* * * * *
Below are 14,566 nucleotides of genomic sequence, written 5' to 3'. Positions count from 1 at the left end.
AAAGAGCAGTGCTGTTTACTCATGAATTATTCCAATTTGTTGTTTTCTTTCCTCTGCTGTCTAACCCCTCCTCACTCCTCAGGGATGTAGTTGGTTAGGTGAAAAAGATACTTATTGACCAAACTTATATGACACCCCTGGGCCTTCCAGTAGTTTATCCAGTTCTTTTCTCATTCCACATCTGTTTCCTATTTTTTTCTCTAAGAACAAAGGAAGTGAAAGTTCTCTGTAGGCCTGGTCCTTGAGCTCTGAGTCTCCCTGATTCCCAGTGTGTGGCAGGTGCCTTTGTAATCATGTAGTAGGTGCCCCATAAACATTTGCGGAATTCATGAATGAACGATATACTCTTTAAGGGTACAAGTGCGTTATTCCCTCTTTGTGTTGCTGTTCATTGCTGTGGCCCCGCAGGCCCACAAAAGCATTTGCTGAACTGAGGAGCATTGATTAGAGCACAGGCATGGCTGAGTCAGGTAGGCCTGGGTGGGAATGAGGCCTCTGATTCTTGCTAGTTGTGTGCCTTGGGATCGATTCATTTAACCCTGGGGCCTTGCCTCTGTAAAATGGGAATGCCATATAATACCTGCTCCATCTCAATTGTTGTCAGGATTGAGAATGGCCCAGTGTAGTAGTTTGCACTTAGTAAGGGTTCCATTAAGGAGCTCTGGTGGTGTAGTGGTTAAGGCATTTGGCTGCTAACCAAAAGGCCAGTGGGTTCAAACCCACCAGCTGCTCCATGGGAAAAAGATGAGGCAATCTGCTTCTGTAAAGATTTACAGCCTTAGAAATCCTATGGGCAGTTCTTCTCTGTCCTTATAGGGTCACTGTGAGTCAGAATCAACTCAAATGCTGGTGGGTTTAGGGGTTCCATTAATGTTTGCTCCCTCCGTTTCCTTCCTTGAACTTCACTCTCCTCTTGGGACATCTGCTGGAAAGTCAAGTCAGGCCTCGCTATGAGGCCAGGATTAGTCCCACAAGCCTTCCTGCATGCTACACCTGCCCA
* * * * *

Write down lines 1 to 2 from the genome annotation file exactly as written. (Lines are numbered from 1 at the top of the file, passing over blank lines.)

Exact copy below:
Below are 14,566 nucleotides of genomic sequence, written 5' to 3'. Positions count from 1 at the left end.
AAAGAGCAGTGCTGTTTACTCATGAATTATTCCAATTTGTTGTTTTCTTTCCTCTGCTGTCTAACCCCTCCTCACTCCTCAGGGATGTAGTTGGTTAGGTGAAAAAGATACTTATTGACCAAACTTATATGACACCCCTGGGCCTTCCAGTAGTTTATCCAGTTCTTTTCTCATTCCACATCTGTTTCCTATTTTTTTCTCTAAGAACAAAGGAAGTGAAAGTTCTCTGTAGGCCTGGTCCTTGAGCTCTGAGTCTCCCTGATTCCCAGTGTGTGGCAGGTGCCTTTGTAATCATGTAGTAGGTGCCCCATAAACATTTGCGGAATTCATGAATGAACGATATACTCTTTAAGGGTACAAGTGCGTTATTCCCTCTTTGTGTTGCTGTTCATTGCTGTGGCCCCGCAGGCCCACAAAAGCATTTGCTGAACTGAGGAGCATTGATTAGAGCACAGGCATGGCTGAGTCAGGTAGGCCTGGGTGGGAATGAGGCCTCTGATTCTTGCTAGTTGTGTGCCTTGGGATCGATTCATTTAACCCTGGGGCCTTGCCTCTGTAAAATGGGAATGCCATATAATACCTGCTCCATCTCAATTGTTGTCAGGATTGAGAATGGCCCAGTGTAGTAGTTTGCACTTAGTAAGGGTTCCATTAAGGAGCTCTGGTGGTGTAGTGGTTAAGGCATTTGGCTGCTAACCAAAAGGCCAGTGGGTTCAAACCCACCAGCTGCTCCATGGGAAAAAGATGAGGCAATCTGCTTCTGTAAAGATTTACAGCCTTAGAAATCCTATGGGCAGTTCTTCTCTGTCCTTATAGGGTCACTGTGAGTCAGAATCAACTCAAATGCTGGTGGGTTTAGGGGTTCCATTAATGTTTGCTCCCTCCGTTTCCTTCCTTGAACTTCACTCTCCTCTTGGGACATCTGCTGGAAAGTCAAGTCAGGCCTCGCTATGAGGCCAGGATTAGTCCCACAAGCCTTCCTGCATGCTACACCTGCCCA